Chapter 9: The C Preprocessor

Conceptually, the ``preprocessor'' is a translation phase that is applied to your source code before the compiler proper gets its hands on it. (Once upon a time, the preprocessor was a separate program, much as the compiler and linker may still be separate programs today.) Generally, the preprocessor performs textual substitutions on your source code, in three sorts of ways:

The next three sections will introduce these three preprocessing functions.

The syntax of the preprocessor is different from the syntax of the rest of C in several respects. First of all, the preprocessor is ``line based.'' Each of the preprocessor directives we're going to learn about (all of which begin with the # character) must begin at the beginning of a line, and each ends at the end of the line. (The rest of C treats line ends as just another whitespace character, and doesn't care how your program text is arranged into lines.) Secondly, the preprocessor does not know about the structure of C--about functions, statements, or expressions. It is possible to play strange tricks with the preprocessor to turn something which does not look like C into C (or vice versa). It's also possible to run into problems when a preprocessor substitution does not do what you expected it to, because the preprocessor does not respect the structure of C statements and expressions (but you expected it to). For the simple uses of the preprocessor we'll be discussing, you shouldn't have any of these problems, but you'll want to be careful before doing anything tricky or outrageous with the preprocessor. (As it happens, playing tricky and outrageous games with the preprocessor is considered sporting in some circles, but it rapidly gets out of hand, and can lead to bewilderingly impenetrable programs.)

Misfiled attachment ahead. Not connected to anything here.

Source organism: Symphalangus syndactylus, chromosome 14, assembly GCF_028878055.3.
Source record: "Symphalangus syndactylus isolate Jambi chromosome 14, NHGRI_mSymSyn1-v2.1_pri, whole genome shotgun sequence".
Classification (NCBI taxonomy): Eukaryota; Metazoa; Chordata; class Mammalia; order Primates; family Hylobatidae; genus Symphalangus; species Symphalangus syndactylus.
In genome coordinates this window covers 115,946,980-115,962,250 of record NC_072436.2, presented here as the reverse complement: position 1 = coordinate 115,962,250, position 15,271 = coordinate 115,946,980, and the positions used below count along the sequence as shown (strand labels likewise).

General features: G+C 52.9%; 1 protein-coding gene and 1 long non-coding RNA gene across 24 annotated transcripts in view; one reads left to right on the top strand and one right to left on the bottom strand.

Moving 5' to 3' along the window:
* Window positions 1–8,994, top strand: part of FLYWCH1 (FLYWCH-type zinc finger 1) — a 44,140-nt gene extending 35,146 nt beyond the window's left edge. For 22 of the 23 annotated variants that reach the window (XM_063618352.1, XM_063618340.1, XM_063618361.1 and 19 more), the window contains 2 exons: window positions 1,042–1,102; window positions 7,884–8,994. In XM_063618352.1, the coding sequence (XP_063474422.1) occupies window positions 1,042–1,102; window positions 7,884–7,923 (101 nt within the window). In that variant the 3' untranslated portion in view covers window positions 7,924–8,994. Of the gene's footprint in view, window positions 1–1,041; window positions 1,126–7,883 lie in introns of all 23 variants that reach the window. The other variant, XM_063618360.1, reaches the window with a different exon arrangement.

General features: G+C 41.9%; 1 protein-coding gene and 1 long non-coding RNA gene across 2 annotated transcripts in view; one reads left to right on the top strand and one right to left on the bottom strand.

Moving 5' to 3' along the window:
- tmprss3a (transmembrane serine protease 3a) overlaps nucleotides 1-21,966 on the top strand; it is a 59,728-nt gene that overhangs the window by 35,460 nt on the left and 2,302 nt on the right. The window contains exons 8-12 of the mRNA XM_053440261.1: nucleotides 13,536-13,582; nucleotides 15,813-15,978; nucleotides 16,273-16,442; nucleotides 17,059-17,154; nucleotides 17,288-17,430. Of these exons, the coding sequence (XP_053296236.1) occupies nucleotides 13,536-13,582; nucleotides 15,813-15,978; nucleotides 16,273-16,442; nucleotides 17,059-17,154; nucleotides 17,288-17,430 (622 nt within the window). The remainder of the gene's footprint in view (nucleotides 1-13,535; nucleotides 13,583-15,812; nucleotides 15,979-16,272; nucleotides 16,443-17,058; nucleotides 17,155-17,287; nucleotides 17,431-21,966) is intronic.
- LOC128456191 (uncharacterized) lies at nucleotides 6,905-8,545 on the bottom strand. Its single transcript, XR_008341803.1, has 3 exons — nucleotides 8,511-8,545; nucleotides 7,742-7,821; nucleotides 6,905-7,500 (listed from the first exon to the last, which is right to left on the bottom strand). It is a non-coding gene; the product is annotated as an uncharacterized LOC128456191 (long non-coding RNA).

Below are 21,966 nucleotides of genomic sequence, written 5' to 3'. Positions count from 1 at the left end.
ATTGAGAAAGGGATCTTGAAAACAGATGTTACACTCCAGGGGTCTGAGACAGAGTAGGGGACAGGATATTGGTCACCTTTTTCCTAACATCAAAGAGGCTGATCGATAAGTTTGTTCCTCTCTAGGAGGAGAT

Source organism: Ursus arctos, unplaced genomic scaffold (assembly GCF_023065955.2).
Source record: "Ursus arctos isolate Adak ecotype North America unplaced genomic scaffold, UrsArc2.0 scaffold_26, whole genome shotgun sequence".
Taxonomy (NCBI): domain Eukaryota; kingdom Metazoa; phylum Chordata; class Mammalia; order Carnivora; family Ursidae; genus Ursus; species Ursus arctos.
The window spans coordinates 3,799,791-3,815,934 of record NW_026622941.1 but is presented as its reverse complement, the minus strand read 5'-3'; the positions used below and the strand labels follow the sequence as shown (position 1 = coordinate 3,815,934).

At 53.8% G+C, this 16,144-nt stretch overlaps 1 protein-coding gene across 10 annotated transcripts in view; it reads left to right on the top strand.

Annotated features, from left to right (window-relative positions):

9.1 File Inclusion

9.2 Macro Definition and Substitution

9.3 Conditional Compilation

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This page by Steve Summit // Copyright 1995, 1996 // mail feedback